Vonk views part of his art-dealer role as acting like a sort of docent, saying, “What we sell are not just pretty pictures; they are pretty pictures that come with a history and a provenance and some other interesting part of them that, hopefully, people who are interested in buying them will understand that if they buy them, they are only going to be a small portion of that object’s history.”

He also clearly loves the work. “One of the great things about Sullivan Goss is that I was sort of an academic, and I loved studying and writing essays and we do all that.… We’ve written four or five books…all the things I wanted from going back to school I got. Plus I got to stay in Santa Barbara so it was even better.”

Originally published in the Summer 2017 issue of Santa Barbara Seasons Magazine.

100 GRAND, 2014: (100 WORKS FOR $1,000 OR LESS)

Sullivan Goss 100 GrandIt’s that time of the year again: the sixth annual 100 GRAND exhibition at Sullivan Goss.Featuring 100 quality works of art for $1,000 or less, the exhibition has become an incubator of emerging talent, an entryway for beginning collectors and a holiday celebration in the art community.

Last year, almost a thousand people attended over the course of the evening.  December’s 1st Thursday at Sullivan Goss has become one of the area’s must-attend events of the year- a chance for artists and collectors to get together, network, and celebrate the accomplishments of another year in art.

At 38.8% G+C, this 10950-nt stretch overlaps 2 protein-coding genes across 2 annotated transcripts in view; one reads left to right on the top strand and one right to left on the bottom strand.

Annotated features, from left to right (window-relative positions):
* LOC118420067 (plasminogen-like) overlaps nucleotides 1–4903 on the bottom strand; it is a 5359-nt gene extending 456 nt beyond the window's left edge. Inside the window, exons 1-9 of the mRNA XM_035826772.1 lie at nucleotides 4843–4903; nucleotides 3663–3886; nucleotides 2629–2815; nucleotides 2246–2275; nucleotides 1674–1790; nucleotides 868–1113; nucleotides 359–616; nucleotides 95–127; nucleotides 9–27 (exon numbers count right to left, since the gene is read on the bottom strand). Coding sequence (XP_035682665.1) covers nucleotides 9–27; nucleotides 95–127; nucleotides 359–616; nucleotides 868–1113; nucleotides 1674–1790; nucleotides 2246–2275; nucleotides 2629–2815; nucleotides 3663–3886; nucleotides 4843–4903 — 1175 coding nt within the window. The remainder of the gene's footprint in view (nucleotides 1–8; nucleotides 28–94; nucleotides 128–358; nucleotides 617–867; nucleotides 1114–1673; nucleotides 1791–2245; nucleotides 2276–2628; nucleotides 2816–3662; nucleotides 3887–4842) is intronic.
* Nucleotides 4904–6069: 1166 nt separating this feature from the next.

The exhibition runs from December 4 to February 1, 2015, and features paintings, drawings, photographs, assemblage and sculpture by emerging and established artists that are priced to sell and sized (for the most part) to fit into smaller spaces.  For this year’s exhibition, Contemporary Curator Susan Bush was able to secure work from many of last year’s best-selling artists, but there are also more than 20 new artists who have never before shown with Sullivan Goss.

Since its first come first serve, buyers are encouraged to arrive early and to act fast.

ARTISTS INCLUDED:  Meredith Brooks Abbott, Benjamin Anderson, Scott Anderson, Ken Bortolazzo, Aron Bothman, Liz Brady, Lisabette Brinkman, Phoebe Brunner, Pat Calonne, Chris Chapman, Dorothy Churchill-Johnson, Connie Connally, Jeanne Dentzel, Mehosh Dziadzio, Naneki Elliott, Kathleen Elsey, Pamela Enticknap, Peggy Ferris, Kee Flynn, Jon Francis, Valori Fussell, Nancy Gifford, Dane Goodman, Robin Gowen, Amanda Grandfield, James Taylor Gray, Ruthy Green, Bay Hallowell, Holli Harmon, Tracey Sylvester Harris, Derrek Harrison, Wyllis Heaton, Cynthia James, Jow, Scott Kahn, Philip Koplin, Mary-Austin Klein, Marilee Krause, Elizabeth Ladacki, Dan Levin, Mark Lozano, Laurie Macmillan, Larry Mcadams, Virginia McCracken, Susan McDonnell, Svetlana Meritt, David Molesky, Zoe Nathan, Lisa Pederson, Angela Perko, Chris Peters, Hank Pitcher, Ian Putnam, Erik Reel, Maria Rendon, Brad Reyes, Joan Rosenberg-Dent, Blakeney Sanford, Caren Satterfield, Susan Savage, Marie Schoeff, Susan Shapiro, Lanny Sherwin, Elena Siff, Leslie Lewis Sigler, David Skinner, Nicole Strasburg, James David Thomas, Susan Tibbles, Dug Uyesaka, Taj Vaccarella, Sarah Vedder, Deborah Veldkamp, Tom de Walt, Nina Warner, Vani Winick, Roe Ann White, Monica Wiesblott, Abigail Zimmerman and Michele Zuzalek.